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ions perioperatively? When should hydroxyurea be used?



Anemia is one of the most common blood disorders worldwide and, in developedcountries, commonly affects older adults. The primary function of a red blood cell is todeliver oxygen to the tissues. Red blood cells are made in the bone marrow and mustcontain adequate amounts of hemoglobin to perform this function. Normal production isdependent on the availability of the required “ingredients” (ie, iron, folic acid, vitamin B12),a normal functioning bone marrow, and erythropoietin for stimulation of red cellproduction. Anemia can result from defects affecting hemoglobin production, dozens ofdisease states, including renal impairment and chronic inflammatory conditions, and mayalso be caused by other external or internal factors influencing the circulatory survival ofred blood cells through premature destruction or blood loss. This chapter will provide aframework for investigation in order to navigate the many diagnostic tests and treatmentoptions.

Anemia is defined as a reduction in the number of circulating red cells that results in ahemoglobin level lower than an age- and sex-matched population (Table 169-1).

TABLE 169-1 World Health Organization’s Hemoglobin Threshold Used to DefineAnemia

Age or Gender Group Hb Threshold (g/dL)Children (0.5-5.0 y) 11.0Children (5-12 y) 11.5Children (12-15 y) 12.0Women, nonpregnant (>15 y) 12.0Women, pregnant 11.0Men (>15 y) 13.0

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In addition to the RBC count, hemoglobin, and hematocrit, which make the diagnosis ofanemia possible, the complete blood count (CBC) provides essential information thathelps tailor the investigation. One of the RBC indices, the mean corpuscular volume (MCV),permits classification of hypoproliferative anemias into hypochromic microcytic anemia(MCV <80 fl), normocytic anemia (MCV 80-100 fl), or macrocytic anemia (MCV > 100 fl).An increase in the reticulocyte count by 1% will increase the MCV by approximately 2 fl.The red cell distribution width (RDW) reflects the variation in RBC size or anisocytosis.Useful in distinguishing between certain hypoproliferative anemias, it is normally 11.5% to14.5%. Normally between 0.5% and 2.5%, the reticulocyte count is calculated as apercentage of the total RBC; therefore, it must be corrected in the presence of anemia. Thereticulocyte production index (RPI) is one method frequently used. The RPI = %reticulocytes × (patient Hct/45)/maturation time. With increasingly severe anemia, morereticulocytes are released from the marrow. The maturation time equals 1 if the patient’sHct is 45. Each 10-point drop in the patient’s Hct increases the maturation time by 1.5days. A low reticulocyte count suggests an underlying defect in RBC production; anelevated reticulocyte count suggests an underlying problem in RBC survival. Likewise, anRPI less than 2.5 suggests that the anemia stems from a hypoproliferative process; an RPIgreater than 2.5 suggests that the anemia is due to bleeding or hemolysis. Examination ofthe peripheral smear may reveal morphologic abnormalities of the RBC that permit anaccurate and timely diagnosis (Table 169-2).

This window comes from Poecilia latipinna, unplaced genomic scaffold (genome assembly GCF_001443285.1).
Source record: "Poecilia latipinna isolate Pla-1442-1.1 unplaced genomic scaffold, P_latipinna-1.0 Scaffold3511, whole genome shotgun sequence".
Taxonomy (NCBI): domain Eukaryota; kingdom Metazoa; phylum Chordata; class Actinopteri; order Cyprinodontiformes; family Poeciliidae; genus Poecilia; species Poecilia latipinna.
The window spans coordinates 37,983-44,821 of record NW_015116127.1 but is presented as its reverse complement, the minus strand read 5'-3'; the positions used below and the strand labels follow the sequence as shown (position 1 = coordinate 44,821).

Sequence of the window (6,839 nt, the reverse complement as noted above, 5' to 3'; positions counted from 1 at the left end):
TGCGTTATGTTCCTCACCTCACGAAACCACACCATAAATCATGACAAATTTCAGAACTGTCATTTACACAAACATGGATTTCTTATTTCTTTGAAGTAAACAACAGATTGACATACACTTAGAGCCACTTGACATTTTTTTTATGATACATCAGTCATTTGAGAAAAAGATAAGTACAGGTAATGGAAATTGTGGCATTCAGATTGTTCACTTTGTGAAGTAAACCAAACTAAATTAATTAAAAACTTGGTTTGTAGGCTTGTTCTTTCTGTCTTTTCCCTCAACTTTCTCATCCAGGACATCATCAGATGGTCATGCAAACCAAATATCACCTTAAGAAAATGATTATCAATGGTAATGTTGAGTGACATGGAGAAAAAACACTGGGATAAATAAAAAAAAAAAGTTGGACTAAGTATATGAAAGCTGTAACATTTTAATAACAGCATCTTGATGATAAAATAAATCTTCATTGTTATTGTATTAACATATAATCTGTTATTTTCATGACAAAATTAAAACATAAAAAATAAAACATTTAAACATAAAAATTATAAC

TABLE 169-2 The Peripheral Smear

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BM, bone marrow; CML, chronic myelogenous leukemia; DIC, disseminated intravascular coagulation;G6PD, glucose-6-phosphate dehydrogenase; RBC, red blood cell; RDW, red cell distribution width; RS,ringed sideroblasts; TIBC, total iron binding capacity; TS, transferrin saturation; TTP, thromboticthrombocytopenic purpura.


Although there are many causes of anemia, clinicians most commonly encounter iron-deficiency anemia, thalassemia trait, and anemia of chronic disease.

Acute anemia results from bleeding or hemolysis. In someone who has been injured orwho has suffered complications of surgery, the source of acute bleeding is normally clear.Hemolysis-related anemia due to increased destruction of red blood cells occurs byvarious mechanisms and can be broadly categorized as intrinsic red cell defects orextrinsic processes (Figure 169-1).

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Figure 169-1 Differential diagnosis of anemia. AIHA, autoimmune hemolytic anemia.

Internally, problems of the red cell membrane (hereditary spherocytosis), thehemoglobin (eg, sickle cell anemia) or the deficiency of glycolytic pathway enzymes(glucose-6 phosphate dehydrogenase [G6PD] and pyruvate kinase [PK]) result in shorterlife span. External mechanisms can be further classified as immune-mediated ornonimmune resulting from infection, drugs, or mechanical injury. Hemolysis can occurintravascularly or extravascularly (ie, via the reticuloendothelial system), although manytimes it may be difficult to determine the site of cell destruction due to overlap inoverwhelming acute cases.

The differential diagnosis of chronic anemia, whether microcytic, normocytic, ormacrocytic, is broad. One of the most common causes of chronic blood loss is occultblood loss, particularly from the GI tract, or in younger women through menses, leading toiron-deficiency anemia. Once the bone marrow receives the signal from erythropoietin, itrequires building blocks from which to assemble the components of the red blood cell.Iron deficiency is one of the most common causes of anemia, often due to dietarydeficiency or occult blood loss.